Press Release Article
PORT AUTHORITY PROJECT TO REDUCE EMISSIONS
FROM STATEN ISLAND FERRY
Date: Jun 26, 2003
Press Release Number: 89-2003
Pilot Project to Retrofit Exhaust System Could Be Expanded to Entire Ferry Fleet
The Port Authority Board of Commissioners today approved a measure to undertake a demonstration project with the New York City Department of Transportation to retrofit a Staten Island ferryboat with new exhaust emission reduction devices. If the project is successful, a new agreement between the two agencies could be developed to retrofit the remaining six vessels in the Staten Island Ferry fleet.
The demonstration project grew out of discussions with the U.S. Army Corps of Engineers, the U.S. Environmental Protection Agency and environmental agencies in New Jersey, New York and New York City on air impacts associated with the upcoming project to deepen channels in New York harbor to 50 feet. These agencies recognized a need to offset the air emissions of tugs and dredging equipment involved in the historic channel-deepening program. Retrofitting the Staten Island Ferry exhaust system was identified as a potential solution. NYCDOT, recognizing the significance, offered the availability of one ferry to evaluate the feasibility of the emission reduction devices.
New York Governor George E. Pataki said, \"Reducing air emissions and improving air quality, especially in the New York metropolitan area, are critical environmental and health goals. The Staten Island Ferry is an enduring symbol of New York and now it will be a symbol of sound environmental policy.\"
New Jersey Governor James E. McGreevey said, \"Balancing economic growth with good environmental practices is a centerpiece of New Jersey’s Smart Growth agenda. Identifying innovative environmental strategies such as this demonstration project with a Staten Island Ferry will be key to our ability to move forward with critical economic development projects, such as the 50-foot channel deepening project.\"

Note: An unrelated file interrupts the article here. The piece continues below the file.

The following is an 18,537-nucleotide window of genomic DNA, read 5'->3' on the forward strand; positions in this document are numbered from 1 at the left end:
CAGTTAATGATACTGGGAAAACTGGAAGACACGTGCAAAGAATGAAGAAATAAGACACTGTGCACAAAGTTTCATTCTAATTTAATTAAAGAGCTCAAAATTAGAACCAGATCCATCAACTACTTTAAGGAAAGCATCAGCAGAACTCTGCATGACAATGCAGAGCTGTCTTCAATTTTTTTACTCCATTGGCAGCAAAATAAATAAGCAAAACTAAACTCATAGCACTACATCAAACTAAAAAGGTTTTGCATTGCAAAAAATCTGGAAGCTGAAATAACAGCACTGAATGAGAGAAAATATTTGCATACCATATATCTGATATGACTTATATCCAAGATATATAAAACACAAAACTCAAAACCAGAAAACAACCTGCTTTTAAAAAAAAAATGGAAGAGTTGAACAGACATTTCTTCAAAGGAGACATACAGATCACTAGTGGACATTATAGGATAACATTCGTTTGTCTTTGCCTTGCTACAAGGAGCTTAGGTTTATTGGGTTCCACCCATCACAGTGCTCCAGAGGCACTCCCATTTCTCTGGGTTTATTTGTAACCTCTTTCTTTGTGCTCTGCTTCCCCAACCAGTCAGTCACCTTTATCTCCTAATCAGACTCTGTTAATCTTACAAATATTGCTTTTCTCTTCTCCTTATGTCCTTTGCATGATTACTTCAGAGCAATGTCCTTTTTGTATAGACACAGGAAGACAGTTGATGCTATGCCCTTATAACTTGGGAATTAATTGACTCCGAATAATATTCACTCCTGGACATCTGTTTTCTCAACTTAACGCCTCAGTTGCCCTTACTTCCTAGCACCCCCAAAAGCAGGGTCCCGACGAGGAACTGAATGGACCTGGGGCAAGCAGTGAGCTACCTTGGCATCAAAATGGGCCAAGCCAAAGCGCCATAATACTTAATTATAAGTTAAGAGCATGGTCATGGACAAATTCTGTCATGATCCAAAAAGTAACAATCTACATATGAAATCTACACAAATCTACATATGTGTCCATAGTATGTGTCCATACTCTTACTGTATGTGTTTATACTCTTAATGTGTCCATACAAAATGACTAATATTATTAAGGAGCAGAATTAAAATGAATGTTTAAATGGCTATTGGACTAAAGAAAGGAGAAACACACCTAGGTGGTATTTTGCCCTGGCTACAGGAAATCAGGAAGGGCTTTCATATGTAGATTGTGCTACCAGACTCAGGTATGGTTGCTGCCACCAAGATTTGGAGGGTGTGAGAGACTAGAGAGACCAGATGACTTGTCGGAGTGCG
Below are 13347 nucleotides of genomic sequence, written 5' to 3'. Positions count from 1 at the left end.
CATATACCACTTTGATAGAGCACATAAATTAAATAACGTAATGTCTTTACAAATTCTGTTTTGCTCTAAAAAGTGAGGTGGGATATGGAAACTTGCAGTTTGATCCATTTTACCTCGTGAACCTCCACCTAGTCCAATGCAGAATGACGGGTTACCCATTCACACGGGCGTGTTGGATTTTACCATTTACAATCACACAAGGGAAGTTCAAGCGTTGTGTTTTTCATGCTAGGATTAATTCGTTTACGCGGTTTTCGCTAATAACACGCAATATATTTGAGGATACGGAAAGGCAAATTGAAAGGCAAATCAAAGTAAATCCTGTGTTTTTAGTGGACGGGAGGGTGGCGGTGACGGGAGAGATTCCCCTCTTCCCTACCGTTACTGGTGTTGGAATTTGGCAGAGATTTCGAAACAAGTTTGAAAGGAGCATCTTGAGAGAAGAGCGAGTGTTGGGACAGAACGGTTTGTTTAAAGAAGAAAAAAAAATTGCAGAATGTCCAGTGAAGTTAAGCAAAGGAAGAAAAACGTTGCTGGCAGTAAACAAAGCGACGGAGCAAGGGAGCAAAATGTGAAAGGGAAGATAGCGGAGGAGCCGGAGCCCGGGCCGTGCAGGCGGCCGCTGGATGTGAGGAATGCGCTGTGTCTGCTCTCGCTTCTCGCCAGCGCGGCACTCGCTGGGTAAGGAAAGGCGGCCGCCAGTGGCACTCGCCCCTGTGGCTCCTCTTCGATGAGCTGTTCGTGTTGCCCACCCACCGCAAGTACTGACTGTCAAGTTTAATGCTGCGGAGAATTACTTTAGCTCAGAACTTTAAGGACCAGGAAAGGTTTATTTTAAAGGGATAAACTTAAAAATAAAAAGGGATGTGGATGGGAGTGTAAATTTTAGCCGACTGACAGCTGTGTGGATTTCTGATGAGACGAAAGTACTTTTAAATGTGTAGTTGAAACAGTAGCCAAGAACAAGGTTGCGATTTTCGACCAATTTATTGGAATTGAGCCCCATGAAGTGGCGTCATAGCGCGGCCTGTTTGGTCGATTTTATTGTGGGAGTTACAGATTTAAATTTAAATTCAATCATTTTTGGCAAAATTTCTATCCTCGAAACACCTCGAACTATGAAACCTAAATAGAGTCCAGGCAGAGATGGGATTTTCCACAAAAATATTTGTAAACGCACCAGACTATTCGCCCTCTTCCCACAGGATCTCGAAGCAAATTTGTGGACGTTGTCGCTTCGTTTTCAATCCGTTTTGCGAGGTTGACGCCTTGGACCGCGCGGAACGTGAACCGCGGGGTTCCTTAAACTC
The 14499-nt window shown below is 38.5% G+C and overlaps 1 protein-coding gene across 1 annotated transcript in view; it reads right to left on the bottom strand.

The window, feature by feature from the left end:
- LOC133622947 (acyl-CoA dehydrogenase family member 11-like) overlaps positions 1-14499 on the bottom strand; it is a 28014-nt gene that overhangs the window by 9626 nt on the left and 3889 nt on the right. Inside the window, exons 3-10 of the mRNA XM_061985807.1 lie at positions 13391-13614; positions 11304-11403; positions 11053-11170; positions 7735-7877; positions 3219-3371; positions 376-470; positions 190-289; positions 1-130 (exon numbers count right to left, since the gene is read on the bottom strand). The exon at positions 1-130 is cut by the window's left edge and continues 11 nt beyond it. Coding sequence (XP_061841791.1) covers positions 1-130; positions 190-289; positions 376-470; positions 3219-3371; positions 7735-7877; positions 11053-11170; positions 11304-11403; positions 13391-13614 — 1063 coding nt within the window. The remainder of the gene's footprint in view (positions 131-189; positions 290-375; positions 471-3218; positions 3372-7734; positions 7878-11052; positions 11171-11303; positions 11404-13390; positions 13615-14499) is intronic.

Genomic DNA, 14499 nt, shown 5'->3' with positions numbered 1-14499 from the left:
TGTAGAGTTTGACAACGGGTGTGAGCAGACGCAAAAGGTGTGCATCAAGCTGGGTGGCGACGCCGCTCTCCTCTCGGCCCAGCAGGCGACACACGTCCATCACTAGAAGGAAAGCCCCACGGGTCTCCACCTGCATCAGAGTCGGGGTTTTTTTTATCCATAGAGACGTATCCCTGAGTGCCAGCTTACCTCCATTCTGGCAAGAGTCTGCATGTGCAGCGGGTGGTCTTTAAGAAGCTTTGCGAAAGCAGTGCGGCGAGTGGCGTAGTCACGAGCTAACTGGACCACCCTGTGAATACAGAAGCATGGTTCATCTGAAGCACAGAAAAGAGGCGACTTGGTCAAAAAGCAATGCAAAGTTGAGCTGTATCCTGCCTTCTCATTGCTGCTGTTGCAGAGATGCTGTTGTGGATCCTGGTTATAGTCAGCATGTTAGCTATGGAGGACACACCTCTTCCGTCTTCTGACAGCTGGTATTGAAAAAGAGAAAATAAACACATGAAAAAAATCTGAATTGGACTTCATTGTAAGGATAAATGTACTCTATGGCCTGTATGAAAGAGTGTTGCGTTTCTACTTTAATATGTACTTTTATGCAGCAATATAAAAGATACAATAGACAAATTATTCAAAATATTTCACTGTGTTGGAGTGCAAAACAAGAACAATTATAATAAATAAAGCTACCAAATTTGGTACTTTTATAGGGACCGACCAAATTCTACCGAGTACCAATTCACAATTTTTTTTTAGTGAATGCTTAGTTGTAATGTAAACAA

Port Authority Chairman Anthony R. Coscia said, \"We are hopeful that this demonstration project proves so successful that it will result in an agreement among all the participating agencies to move forward with plans to retrofit the remaining six Staten Island ferries, bringing further benefit to every resident in our region.\"
Port Authority Vice Chairman Charles A. Gargano said, \"These two projects – the 50-foot channel deepening project and the Staten Island Ferry engine demonstration project – underscore the critical role that New York Harbor plays in our region. Protecting the harbor environmentally and economically is an important part of the Port Authority\'s mission.\"
Port Authority Executive Director Joseph J. Seymour said, \"This project is an excellent example of the Port Authority’s approach to our port redevelopment program. As we move forward on vital port construction projects, such as deepening the channels to 50 feet, we are also undertaking related projects that will have long-term advantages for the region’s environment. In this case, the new lower-emission boats in New York City’s Staten Island Ferry fleet will benefit New Yorkers and residents of the entire port region well beyond the construction period for the 50-foot project.\"
New York City Department of Transportation Commissioner Iris Weinshall said, \"We are pleased to partner with the Port Authority on this pilot project that has the potential of tremendous benefits for Staten Island Ferry passengers while improving air quality in New York harbor.\"
The $1.2 million project includes the purchase and installation of the new exhaust system and the development of protocols and monitoring of air emissions from the retrofitted ferryboat. The U.S. Army Corps of Engineers and the Port Authority are jointly funding the 50-foot harbor deepening project.
The Port Authority of New York and New Jersey operates some of the busiest and most important transportation links in the region. They include John F. Kennedy International, Newark Liberty International, LaGuardia and Teterboro airports; the George Washington Bridge; the Lincoln and Holland tunnels; the three bridges between Staten Island and New Jersey; the PATH rapid-transit system; the Downtown Manhattan Heliport; Port Newark; the Elizabeth-Port Authority Marine Terminal; the Howland Hook Marine Terminal on Staten Island; the Brooklyn Piers/Red Hook Container Terminal; and the Port Authority Bus Terminal in midtown Manhattan. The agency also owns the 16-acre World Trade Center site in Lower Manhattan. The Port Authority is financially self-supporting and receives no tax revenue from either state.